It is no news that the baby-boomers are set to retire. It is no news either that this is going to change the face of employment. A few months ago the Economist (which is, as you might have guessed by now, my favorite reading of all time) published a special report on manpower in its issue of January 4th, 2007; it suggested that some of the baby-boomers would consider part-time work rather than plain retirement, for instance to maintain their standards of living. We have all seen those customer service employees at Wal-Mart or at airports who appear to be well into their seventies - the first wave of part-retirees might well have already begun. Of course some people need two (or three!) jobs to make ends meet, so part-time for the company and part-time for the employee are two very different things.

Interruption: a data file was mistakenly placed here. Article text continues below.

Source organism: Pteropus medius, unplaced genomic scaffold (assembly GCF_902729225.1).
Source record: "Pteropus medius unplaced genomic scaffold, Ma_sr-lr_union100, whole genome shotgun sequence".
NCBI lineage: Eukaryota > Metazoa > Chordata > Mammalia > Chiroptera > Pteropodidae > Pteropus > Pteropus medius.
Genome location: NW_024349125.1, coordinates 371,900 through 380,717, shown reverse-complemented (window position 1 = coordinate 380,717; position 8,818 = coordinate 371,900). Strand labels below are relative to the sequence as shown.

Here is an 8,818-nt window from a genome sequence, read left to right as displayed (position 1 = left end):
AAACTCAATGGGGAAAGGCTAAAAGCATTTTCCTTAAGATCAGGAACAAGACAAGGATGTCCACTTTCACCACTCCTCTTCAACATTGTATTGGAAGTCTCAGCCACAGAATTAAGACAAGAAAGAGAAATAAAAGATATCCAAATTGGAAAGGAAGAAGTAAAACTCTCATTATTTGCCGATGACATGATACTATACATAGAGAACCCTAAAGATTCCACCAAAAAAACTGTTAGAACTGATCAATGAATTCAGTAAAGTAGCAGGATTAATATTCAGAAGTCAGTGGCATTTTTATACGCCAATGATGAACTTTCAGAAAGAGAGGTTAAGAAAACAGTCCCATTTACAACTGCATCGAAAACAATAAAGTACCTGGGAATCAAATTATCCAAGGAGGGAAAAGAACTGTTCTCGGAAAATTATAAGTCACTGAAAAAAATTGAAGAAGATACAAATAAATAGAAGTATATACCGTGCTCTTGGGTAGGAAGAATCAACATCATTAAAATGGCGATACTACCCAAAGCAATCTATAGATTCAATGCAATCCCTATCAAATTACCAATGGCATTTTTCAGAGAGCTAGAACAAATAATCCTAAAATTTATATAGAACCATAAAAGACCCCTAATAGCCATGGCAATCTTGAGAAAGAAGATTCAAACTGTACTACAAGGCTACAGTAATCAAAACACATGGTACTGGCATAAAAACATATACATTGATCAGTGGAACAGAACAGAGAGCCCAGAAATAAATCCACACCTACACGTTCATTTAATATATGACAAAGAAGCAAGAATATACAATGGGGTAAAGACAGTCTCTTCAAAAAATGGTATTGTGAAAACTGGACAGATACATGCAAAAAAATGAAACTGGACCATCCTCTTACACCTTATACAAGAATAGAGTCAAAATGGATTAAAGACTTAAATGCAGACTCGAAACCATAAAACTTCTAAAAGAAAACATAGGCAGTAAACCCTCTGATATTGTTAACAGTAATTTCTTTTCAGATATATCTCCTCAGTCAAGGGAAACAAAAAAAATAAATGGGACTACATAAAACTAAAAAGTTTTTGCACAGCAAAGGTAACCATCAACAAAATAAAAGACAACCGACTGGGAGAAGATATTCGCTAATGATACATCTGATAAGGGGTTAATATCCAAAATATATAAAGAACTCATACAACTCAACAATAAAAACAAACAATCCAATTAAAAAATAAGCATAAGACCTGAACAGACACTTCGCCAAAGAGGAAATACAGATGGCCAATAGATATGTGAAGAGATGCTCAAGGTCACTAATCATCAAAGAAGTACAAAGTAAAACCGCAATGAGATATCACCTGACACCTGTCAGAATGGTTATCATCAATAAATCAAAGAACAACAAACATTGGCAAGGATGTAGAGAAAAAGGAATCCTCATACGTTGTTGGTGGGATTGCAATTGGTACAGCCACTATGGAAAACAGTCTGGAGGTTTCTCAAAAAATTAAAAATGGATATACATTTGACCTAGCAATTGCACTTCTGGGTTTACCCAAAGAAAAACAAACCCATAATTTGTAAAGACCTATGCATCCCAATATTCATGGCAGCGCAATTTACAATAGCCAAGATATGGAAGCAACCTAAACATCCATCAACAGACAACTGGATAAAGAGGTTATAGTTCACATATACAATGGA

A friend of mine taught a course in electrical engineering at a university in the San Francisco area last year - she has a well-paying industry job, but she wanted to teach. Of course the emergence of life coaching and the proliferation of yoga studios throughout the country (in a manner not unlike Starbucks before the market saturated) suggest that more and more individuals today want to live a life that matters. This urge is now taking new forms, far beyond the usual "coach my son's Little League team" or "donate 10% of my earnings to charities". Many educators try to encourage college students to become schoolteachers, but it is not a choice many make - it is a tough job, even in schools with modern facilities and good students (briefly stated, you don't always make the impact you signed up for). Science and engineering majors in particular can easily find far better-paying jobs and, quite frankly, pay does measure how much society in general values certain groups of individuals. A one-way street, in my opinion, no matter how much lip service people pay to their children's teachers - which might not even be much, given the growth of the homeschooling movement. Part-time teaching would allow people to give back to their community and neighborhood without losing their primary professional identity. It could become some kind of "paid volunteer work" - you would not be doing it for the money. Maybe K-12 teaching will become the next global warming: the issue failed to gain traction for years and suddenly we are all watching "An Inconvenient Truth". Twenty years from now we might all spend a few hours a week in front of a blackboard.